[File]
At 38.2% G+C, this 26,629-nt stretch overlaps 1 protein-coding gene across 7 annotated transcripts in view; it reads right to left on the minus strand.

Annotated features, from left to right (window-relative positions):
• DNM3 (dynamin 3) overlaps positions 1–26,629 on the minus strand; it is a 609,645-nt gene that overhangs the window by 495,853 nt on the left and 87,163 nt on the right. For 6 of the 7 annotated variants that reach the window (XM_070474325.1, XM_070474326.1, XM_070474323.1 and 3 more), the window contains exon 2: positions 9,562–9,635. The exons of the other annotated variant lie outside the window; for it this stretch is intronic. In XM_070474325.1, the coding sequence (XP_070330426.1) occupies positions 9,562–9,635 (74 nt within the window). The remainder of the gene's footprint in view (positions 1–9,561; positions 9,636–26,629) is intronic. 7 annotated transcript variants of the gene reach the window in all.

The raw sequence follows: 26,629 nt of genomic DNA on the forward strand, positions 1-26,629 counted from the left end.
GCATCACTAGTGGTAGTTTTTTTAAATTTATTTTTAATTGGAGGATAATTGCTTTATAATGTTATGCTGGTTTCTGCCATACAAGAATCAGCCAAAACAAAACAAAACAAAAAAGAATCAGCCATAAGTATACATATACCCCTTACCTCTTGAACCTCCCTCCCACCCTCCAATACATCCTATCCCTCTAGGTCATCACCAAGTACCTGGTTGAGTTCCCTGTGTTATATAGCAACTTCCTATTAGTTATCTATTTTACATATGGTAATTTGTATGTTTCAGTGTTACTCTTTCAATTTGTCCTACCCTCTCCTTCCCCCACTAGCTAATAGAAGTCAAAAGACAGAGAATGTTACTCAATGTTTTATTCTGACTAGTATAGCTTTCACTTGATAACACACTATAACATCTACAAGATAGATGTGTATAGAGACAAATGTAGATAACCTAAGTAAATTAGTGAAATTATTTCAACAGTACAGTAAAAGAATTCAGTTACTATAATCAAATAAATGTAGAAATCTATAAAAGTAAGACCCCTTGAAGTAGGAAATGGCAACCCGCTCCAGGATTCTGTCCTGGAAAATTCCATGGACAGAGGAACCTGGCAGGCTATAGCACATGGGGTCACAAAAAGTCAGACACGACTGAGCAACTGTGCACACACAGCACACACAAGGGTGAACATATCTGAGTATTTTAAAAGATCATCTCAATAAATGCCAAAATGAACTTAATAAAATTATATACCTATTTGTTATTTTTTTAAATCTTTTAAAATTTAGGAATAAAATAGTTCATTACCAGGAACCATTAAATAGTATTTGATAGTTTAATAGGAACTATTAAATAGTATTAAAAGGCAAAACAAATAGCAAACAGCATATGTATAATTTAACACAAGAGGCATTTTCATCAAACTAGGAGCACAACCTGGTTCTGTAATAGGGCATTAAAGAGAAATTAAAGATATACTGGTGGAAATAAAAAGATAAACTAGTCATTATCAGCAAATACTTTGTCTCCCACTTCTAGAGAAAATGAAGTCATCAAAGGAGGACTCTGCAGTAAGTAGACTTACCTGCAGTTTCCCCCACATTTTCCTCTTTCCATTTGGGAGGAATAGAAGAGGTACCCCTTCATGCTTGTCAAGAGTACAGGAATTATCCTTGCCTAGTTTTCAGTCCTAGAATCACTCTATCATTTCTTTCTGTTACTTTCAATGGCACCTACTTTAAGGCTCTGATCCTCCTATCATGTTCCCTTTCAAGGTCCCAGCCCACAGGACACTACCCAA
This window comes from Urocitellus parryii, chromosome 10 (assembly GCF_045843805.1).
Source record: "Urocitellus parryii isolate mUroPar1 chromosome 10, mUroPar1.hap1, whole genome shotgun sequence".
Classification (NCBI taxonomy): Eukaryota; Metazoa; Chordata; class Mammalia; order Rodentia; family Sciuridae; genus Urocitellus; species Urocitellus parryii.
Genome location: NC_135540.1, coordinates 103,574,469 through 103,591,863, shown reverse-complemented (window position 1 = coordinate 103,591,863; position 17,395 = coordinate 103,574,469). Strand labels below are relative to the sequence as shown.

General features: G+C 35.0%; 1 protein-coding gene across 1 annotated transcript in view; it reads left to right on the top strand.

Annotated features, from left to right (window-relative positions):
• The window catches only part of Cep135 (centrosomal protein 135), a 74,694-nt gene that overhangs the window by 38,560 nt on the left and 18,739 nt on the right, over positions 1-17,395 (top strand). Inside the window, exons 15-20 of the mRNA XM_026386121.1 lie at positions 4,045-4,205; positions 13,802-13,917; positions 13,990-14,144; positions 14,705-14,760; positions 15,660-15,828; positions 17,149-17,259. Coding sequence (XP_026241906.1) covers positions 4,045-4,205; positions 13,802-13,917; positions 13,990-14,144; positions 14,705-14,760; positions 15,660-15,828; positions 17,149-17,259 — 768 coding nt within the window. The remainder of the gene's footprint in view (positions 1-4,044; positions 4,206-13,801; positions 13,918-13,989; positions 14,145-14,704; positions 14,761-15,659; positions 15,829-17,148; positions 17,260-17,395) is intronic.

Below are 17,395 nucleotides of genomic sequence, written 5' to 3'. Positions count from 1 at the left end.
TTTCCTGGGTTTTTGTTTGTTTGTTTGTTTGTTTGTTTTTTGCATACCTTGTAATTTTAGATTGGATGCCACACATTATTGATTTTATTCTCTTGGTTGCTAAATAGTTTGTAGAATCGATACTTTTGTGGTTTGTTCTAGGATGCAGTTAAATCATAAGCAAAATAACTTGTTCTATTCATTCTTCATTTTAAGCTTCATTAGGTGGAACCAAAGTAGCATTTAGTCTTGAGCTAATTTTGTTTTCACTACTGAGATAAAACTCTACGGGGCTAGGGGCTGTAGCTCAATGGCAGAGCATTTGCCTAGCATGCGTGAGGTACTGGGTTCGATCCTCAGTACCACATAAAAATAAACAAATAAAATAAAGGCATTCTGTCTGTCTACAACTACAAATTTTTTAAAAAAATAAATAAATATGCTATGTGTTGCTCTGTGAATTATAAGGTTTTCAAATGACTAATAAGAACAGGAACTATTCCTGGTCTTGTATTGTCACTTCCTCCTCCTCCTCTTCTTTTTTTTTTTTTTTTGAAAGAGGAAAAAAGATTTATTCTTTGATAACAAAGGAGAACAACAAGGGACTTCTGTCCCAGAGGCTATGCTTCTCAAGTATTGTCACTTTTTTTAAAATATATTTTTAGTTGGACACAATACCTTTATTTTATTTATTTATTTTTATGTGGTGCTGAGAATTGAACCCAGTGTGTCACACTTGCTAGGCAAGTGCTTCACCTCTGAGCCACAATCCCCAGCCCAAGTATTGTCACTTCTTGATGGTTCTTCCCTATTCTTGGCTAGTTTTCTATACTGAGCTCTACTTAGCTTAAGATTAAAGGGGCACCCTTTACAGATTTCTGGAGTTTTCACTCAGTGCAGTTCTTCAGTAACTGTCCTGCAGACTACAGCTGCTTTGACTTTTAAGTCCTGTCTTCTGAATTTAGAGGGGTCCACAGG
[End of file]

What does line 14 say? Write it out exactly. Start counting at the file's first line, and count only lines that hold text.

TTTCCTGGGTTTTTGTTTGTTTGTTTGTTTGTTTGTTTTTTGCATACCTTGTAATTTTAGATTGGATGCCACACATTATTGATTTTATTCTCTTGGTTGCTAAATAGTTTGTAGAATCGATACTTTTGTGGTTTGTTCTAGGATGCAGTTAAATCATAAGCAAAATAACTTGTTCTATTCATTCTTCATTTTAAGCTTCATTAGGTGGAACCAAAGTAGCATTTAGTCTTGAGCTAATTTTGTTTTCACTACTGAGATAAAACTCTACGGGGCTAGGGGCTGTAGCTCAATGGCAGAGCATTTGCCTAGCATGCGTGAGGTACTGGGTTCGATCCTCAGTACCACATAAAAATAAACAAATAAAATAAAGGCATTCTGTCTGTCTACAACTACAAATTTTTTAAAAAAATAAATAAATATGCTATGTGTTGCTCTGTGAATTATAAGGTTTTCAAATGACTAATAAGAACAGGAACTATTCCTGGTCTTGTATTGTCACTTCCTCCTCCTCCTCTTCTTTTTTTTTTTTTTTTGAAAGAGGAAAAAAGATTTATTCTTTGATAACAAAGGAGAACAACAAGGGACTTCTGTCCCAGAGGCTATGCTTCTCAAGTATTGTCACTTTTTTTAAAATATATTTTTAGTTGGACACAATACCTTTATTTTATTTATTTATTTTTATGTGGTGCTGAGAATTGAACCCAGTGTGTCACACTTGCTAGGCAAGTGCTTCACCTCTGAGCCACAATCCCCAGCCCAAGTATTGTCACTTCTTGATGGTTCTTCCCTATTCTTGGCTAGTTTTCTATACTGAGCTCTACTTAGCTTAAGATTAAAGGGGCACCCTTTACAGATTTCTGGAGTTTTCACTCAGTGCAGTTCTTCAGTAACTGTCCTGCAGACTACAGCTGCTTTGACTTTTAAGTCCTGTCTTCTGAATTTAGAGGGGTCCACAGG